Not all are able to do that.

      So besides the gift of writing, you might also have the gift of discernment of the spirits. That is what I feel by reading your lovely comment.

      Come back anytime and talk to me about anything.

    • Shyron E Shenko profile image

      Shyron E Shenko 3 years ago from Texas

      Kenneth, this really hits home for me, and I can read the emotion in you words. Let go of the hate, please, those you hate will never feel it/know it and it will only make you bitter.

      "Still, I hate. After all of my praying, seeking, wondering why I feel hate when I should feel a nice, cushy better-sounding word that those around my life would approve of." I was saddened that JFK was taken from us before his work was accompolished, but I do not hate. Hate would eat me up inside.

      Although I love reading this.

      Voted up UABI and shared.



    • kenneth avery profile image

      Kenneth Avery 3 years ago from Hamilton, Alabama

      Hello, vkwok,

      You are way too kind to me. God bless you and thank you for the nice words that cheer me up and keep me going to write more hubs for the entertainment and joy of my cherished-followers.

      Happy Labor Day.

    • vkwok profile image

      Victor W. Kwok 3 years ago from Hawaii

      This is just amazing, Kenneth.

    • kenneth avery profile image

      Kenneth Avery 3 years ago from Hamilton, Alabama


      Seemingly, a "thank you," from me is not enough for such an in-depth comment filled with such raw truths and realisms. I happened to know from a great article I found on the internet that the Civil Rights Act that LBJ got passed, he actually bullied the congress and senate to get it passed or else. He feared Dr. King and his influence over the economics of America and the black consumers and yes, the voters.

      He was not a saint as some let on. But neither was JFK. I do know that what I liked about JFK was his backbone in not backing down from jerks who wanted to intimidate us. e.g. Cuban Missile Crisis.

      Yes, I think that Castro got in bed with the mob and handled the assassination together. Poor Oswald. If he only had lived and for some reason, lived until a plea bargain was given him, his books he could have written would have made him a wealthy man.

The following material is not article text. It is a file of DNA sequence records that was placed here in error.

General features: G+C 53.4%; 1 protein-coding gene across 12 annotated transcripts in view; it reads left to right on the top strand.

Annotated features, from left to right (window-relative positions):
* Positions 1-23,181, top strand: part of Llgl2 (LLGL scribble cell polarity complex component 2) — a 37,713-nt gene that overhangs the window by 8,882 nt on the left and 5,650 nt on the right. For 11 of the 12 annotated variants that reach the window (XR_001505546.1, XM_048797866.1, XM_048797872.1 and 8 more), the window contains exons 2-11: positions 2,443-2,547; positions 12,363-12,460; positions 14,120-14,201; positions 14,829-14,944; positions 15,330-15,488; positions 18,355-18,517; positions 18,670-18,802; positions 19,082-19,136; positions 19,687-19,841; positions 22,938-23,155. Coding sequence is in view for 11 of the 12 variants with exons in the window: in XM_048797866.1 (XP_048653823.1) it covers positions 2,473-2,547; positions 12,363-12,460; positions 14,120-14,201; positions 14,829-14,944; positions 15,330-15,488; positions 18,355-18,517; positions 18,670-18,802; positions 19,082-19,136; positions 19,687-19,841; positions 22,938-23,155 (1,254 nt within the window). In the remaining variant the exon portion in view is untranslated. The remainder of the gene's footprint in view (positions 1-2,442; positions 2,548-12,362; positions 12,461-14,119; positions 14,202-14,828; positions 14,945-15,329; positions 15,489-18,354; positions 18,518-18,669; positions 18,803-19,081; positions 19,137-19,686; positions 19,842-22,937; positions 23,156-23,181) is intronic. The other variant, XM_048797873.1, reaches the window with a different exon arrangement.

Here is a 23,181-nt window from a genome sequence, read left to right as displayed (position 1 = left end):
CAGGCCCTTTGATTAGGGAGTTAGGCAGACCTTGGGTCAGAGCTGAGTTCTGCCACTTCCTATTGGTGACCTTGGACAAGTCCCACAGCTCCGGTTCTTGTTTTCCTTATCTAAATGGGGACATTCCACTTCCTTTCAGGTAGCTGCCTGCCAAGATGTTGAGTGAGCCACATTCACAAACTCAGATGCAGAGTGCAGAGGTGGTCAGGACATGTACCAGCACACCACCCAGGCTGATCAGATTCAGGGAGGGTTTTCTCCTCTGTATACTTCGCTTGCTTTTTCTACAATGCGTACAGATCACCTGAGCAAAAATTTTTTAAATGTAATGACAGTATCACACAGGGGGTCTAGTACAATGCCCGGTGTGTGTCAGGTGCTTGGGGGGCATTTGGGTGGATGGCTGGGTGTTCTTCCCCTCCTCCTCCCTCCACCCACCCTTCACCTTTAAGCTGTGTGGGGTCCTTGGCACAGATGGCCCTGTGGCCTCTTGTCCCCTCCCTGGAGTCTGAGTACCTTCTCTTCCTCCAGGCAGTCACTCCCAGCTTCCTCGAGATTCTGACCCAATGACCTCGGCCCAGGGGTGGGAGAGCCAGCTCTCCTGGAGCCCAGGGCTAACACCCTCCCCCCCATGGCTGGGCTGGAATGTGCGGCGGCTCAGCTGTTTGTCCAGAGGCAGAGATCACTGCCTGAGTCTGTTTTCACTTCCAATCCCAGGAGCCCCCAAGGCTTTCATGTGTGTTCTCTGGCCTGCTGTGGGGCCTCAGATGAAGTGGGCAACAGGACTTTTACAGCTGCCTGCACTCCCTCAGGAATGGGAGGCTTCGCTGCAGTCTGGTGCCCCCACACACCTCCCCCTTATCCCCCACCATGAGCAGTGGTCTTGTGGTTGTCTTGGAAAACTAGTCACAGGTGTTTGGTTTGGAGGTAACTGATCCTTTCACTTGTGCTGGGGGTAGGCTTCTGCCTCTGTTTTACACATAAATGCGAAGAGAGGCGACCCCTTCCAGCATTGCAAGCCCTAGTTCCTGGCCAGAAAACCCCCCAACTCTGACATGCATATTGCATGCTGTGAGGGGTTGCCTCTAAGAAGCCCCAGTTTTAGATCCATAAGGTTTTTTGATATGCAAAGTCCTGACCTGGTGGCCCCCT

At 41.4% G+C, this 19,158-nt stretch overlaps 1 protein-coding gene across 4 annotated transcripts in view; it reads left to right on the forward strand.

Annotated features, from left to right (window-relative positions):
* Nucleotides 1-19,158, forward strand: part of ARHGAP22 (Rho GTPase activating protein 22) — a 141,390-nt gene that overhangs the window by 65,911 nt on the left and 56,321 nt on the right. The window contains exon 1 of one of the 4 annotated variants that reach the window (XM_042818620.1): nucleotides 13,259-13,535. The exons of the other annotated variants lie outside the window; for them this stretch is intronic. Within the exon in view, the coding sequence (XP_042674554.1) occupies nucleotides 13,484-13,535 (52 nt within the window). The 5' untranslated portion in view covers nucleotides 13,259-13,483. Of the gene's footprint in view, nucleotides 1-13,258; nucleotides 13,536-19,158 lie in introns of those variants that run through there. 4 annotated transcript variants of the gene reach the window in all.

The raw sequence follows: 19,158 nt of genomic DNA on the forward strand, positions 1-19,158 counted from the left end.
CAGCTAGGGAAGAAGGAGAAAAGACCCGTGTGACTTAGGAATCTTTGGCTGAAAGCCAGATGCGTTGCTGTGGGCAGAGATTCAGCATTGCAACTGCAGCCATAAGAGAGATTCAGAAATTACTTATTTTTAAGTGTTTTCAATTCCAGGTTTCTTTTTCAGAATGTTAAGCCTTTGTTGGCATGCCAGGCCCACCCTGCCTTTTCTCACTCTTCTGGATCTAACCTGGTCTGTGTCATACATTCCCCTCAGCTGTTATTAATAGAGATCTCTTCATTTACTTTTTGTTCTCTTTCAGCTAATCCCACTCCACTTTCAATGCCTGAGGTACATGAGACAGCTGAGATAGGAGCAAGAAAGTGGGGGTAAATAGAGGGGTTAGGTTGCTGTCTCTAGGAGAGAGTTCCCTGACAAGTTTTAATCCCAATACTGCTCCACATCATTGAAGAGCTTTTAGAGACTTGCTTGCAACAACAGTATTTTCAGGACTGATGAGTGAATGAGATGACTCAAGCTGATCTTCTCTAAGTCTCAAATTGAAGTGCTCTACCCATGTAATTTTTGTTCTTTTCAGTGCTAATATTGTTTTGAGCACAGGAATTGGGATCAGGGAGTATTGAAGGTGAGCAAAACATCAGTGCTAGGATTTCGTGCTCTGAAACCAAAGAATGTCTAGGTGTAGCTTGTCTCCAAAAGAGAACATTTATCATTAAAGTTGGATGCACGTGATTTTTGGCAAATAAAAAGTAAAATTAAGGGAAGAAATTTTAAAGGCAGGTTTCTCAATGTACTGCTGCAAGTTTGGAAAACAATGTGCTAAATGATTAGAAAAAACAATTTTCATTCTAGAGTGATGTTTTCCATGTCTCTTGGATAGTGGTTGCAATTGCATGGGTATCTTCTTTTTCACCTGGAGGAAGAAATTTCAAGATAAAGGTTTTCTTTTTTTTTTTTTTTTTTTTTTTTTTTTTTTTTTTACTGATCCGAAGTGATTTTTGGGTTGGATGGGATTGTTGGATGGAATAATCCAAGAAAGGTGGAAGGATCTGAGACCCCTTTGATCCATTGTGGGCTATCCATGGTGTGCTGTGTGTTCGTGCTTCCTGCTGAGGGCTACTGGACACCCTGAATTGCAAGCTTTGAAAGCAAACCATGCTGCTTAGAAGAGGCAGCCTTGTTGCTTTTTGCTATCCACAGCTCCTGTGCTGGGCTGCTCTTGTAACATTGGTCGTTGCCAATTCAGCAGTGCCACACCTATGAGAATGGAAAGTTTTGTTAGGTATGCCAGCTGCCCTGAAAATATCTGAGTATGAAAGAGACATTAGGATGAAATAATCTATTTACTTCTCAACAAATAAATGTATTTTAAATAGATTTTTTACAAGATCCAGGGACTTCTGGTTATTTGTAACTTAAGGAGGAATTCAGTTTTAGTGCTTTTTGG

Jack Ruby knew more than he let on also.

      But I could talk all night on this subject. I do need some sleep.

      Thanks again for the comment and visit me again.

    • kenneth avery profile image

      Kenneth Avery 3 years ago from Hamilton, Alabama

      grand old lady (who is NOT old)

      Thank you kindly for your comment. I appreciate your candor on this sensitive topic. Personally, Katie Holmes is not a Jackie O. And to me, if Jackie Kennedy suspected LBJ, she has to know what we do not know. She can't be doing this for the money, for her last husband left her so much money she will never have to work.

    • grand old lady profile image

      Mona Sabalones Gonzalez 3 years ago from Philippines

      I read an article recently that Caroline Kennedy made a deal with a TV station to release tapes where Jaqueline suspects LBJ killed Kennedy. She did it because she didn't want the movie starring Katie Holmes to be shown. It would be interesting to see both the tapes and the movie. I personally don't know about LBJ very much but I liked Kennedy.

    • lions44 profile image

      CJ Kelly 3 years ago from Auburn, WA

      This was a very powerful article.

      I have come to reassess LBJ and have begun to have more respect for the guy (I was not born until '68, so I probably don't have the depth of feeling that boomers do). Much of his Presidency was a failure with Medicare one of the few accomplishments. But Vietnam was not his failure and he did get the Civil Rights Act passed, probably one of the most important pieces of legislation in American history.

      My father, a WWII vet, hated the man. Nothing good to say about him. My parents never stopped bringing up that photo every time Johnson was mentioned. They always said "How could they do that to her?" I thought of them as soon as I saw the picture again.

      My dad swore he wouldn't be surprised if LBJ had something to do with JFK's death. I disagree. Oswald acted alone in my opinion. Either way, this article needs to be voted up and shared. Keep up the good work.

    • kenneth avery profile image

      Kenneth Avery 3 years ago from Hamilton, Alabama

      Dear Jodah, my good friend,

      Thank you so much . . .for your honest and warm comments. I mean for people to see that I do have a serious tone or two.

      These have to be two of the top peeves I have.

      Thanks again.

    • Jodah profile image

      John Hansen 3 years ago from Queensland Australia

      I can feel the emotion in your words Kenneth. I was very young at the time of JFK's death and his succession by LBJ, so I was shielded from the impact it all had on you. I do know that JFK was probably the most popular president ever but that he did have powerful enemies. From what I have read Lee Harvey Oswald was just a pawn in a much bigger game. Thank you for sharing this, and letting us see your serious side. We all have certain things that we feel so strongly about that we just have to share our angst. Well done. Voted up, all but funny and beautiful.